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[126] The Legalities of Handmade Business with Christina Scalera [Part Two]

 

Listen to Part 1 Here.

In part 2 of my interview with lawyer Christina Scalera, we talk copycatting and branding.

We also discuss the Digital Millennial Copyright Act and how it can help you protect photos of your work.

If you have any legal questions after listening to either of these 2 episodes, please leave them in the comments below!

 

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Quote and highlights from this episode:

  • When you and another maker have a design that is very similar this falls under copyright.
  • Copyright infringement focuses upon two elements: access and similarity.
  • Access refers to previous contact with the design. This can be as little as subscribing to an email list or pinning an image on Pinterest.
  • Check for similarity between the two designs – if it is uncomfortable for you it is probably uncomfortable for them.
  • If the access and similarity check reveals someone has unconsciously inspired you take the design down.
  • “There is nothing wrong with inspiration whether we forget that we are actually being inspired” {Christina}
  • “If you see someone and you think they have copied you – just let it go and move on” {Jess}
  • Branding is important – tie your shop listing and designs back to your brand.
  • “It is easier to protect a brand than all of your designs” {Christina}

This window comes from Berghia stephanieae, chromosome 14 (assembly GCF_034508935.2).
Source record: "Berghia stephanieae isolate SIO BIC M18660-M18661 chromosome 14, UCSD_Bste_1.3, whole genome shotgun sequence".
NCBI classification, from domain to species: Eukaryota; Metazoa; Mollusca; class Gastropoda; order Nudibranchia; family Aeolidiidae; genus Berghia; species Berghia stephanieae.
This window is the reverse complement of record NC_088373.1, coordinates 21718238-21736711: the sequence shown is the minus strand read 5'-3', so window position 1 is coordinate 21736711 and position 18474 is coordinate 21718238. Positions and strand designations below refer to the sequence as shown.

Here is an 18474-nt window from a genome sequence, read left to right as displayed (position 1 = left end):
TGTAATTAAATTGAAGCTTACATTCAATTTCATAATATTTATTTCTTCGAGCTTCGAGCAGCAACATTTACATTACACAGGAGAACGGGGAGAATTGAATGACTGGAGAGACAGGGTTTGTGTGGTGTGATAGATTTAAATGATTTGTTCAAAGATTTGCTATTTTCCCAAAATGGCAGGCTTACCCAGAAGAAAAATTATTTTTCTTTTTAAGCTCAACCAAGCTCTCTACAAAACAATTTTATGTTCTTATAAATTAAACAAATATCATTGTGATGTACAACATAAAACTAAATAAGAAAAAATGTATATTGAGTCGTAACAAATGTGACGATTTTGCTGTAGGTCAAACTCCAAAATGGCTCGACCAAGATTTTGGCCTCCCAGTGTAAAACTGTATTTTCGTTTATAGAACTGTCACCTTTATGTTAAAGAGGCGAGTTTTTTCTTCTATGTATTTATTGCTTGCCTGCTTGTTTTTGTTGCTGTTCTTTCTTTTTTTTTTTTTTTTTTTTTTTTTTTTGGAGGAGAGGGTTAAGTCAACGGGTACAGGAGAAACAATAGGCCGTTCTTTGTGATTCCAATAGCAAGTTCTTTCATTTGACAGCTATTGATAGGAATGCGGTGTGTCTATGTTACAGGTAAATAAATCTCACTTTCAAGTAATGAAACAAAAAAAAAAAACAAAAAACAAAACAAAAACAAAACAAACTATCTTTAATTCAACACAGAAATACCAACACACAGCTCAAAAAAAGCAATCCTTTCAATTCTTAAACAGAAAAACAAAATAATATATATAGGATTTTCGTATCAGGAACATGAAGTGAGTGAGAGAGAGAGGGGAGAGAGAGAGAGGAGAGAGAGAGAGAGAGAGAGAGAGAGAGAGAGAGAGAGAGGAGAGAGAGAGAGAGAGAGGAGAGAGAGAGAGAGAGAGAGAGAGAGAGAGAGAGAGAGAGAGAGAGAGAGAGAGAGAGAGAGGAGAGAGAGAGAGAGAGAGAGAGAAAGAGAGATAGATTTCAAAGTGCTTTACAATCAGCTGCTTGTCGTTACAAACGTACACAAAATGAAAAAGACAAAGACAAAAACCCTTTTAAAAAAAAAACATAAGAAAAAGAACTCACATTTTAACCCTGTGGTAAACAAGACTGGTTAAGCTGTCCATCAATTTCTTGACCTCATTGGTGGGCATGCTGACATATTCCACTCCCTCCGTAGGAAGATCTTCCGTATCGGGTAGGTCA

• Your brand, logo, name, email lists are brand assets that you are building.
  • The “Digital Millennial Copyright Act” covers product photography. For example if something pops up on Pinterest, as the copyright holder you can request its removal.
  • If you find unauthorised use of your content try communicating directly with the person first. Keep to the facts, remove emotion and ask that the image/content be taken down.
  • Jess shares her experience with her content being used without credit or consent.
  • “Take screenshots of everything that preserves the date and time.” {Christina}
  • To see where your images are being used use images.google.com
  • Watermarks are a personal preference – consider how the inclusion impacts on design and the message it conveys about trust to your audience.
  • Get Christina’s free guide: Legit Profits
  • And check out her website here: The Contract Shop

 

Download or listen to this episode.

 

You can also subscribe to the podcast and listen to this episode on iTunes + Stitcher)

Jess

Van Den has written 375 posts in this blog.

Jess Van Den is the editor of Create & Thrive, and has been a full-time creative entrepreneur since 2010. She makes eco-conscious, contemporary, handmade sterling silver jewellery under the Epheriell label, and blogs about her jewellery and other beautiful things at Epheriell.com. You can catch her on twitter @JessVanDen.

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